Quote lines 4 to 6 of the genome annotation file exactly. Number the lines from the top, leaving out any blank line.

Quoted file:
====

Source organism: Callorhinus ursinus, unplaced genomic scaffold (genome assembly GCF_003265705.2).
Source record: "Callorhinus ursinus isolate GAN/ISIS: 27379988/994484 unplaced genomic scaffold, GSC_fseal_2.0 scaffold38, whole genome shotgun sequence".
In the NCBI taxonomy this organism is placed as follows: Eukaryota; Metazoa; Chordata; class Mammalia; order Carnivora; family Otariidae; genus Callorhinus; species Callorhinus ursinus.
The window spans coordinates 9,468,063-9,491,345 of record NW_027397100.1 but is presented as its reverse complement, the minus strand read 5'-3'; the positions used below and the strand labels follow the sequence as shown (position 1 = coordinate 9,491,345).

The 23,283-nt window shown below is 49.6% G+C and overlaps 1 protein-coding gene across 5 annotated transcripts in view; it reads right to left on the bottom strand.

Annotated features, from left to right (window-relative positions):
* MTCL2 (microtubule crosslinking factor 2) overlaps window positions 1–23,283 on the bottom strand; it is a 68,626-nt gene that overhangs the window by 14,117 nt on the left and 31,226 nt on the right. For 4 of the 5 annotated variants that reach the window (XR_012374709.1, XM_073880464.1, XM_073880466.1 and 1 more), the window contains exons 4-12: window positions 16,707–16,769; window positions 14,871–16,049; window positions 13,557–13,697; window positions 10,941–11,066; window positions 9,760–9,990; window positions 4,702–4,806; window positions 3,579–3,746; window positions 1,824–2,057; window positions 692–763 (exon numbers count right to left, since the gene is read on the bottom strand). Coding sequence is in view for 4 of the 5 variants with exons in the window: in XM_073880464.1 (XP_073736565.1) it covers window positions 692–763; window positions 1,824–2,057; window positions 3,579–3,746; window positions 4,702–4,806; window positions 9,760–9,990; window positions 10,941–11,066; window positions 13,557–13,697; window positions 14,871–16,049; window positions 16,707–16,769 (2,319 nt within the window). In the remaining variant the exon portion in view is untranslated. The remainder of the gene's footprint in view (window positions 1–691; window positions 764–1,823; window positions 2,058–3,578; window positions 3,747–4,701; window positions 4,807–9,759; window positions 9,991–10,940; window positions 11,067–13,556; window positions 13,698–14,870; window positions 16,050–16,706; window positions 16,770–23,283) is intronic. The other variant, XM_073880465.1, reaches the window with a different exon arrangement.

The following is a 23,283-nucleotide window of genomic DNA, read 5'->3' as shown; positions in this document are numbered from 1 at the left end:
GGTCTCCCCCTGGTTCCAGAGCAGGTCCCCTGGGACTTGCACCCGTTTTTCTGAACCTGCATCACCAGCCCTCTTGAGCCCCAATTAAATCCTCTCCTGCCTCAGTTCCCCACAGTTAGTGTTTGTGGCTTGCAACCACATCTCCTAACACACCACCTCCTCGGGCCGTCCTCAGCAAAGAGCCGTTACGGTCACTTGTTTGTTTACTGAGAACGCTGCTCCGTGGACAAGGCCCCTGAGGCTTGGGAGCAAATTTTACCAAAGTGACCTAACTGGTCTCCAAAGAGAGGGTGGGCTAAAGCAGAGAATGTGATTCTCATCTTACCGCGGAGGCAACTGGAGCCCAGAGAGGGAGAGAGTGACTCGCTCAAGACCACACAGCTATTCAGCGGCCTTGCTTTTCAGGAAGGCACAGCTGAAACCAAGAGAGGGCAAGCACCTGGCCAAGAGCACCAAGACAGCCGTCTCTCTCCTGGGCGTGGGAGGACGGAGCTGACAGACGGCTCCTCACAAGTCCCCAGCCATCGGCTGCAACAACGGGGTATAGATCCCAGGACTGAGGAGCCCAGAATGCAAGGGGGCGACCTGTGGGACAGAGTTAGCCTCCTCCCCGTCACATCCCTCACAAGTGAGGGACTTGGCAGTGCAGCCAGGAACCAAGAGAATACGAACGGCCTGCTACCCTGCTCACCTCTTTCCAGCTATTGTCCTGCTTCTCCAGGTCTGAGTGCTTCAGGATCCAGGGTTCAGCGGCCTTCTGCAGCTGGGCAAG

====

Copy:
The window spans coordinates 9,468,063-9,491,345 of record NW_027397100.1 but is presented as its reverse complement, the minus strand read 5'-3'; the positions used below and the strand labels follow the sequence as shown (position 1 = coordinate 9,491,345).

The 23,283-nt window shown below is 49.6% G+C and overlaps 1 protein-coding gene across 5 annotated transcripts in view; it reads right to left on the bottom strand.

Annotated features, from left to right (window-relative positions):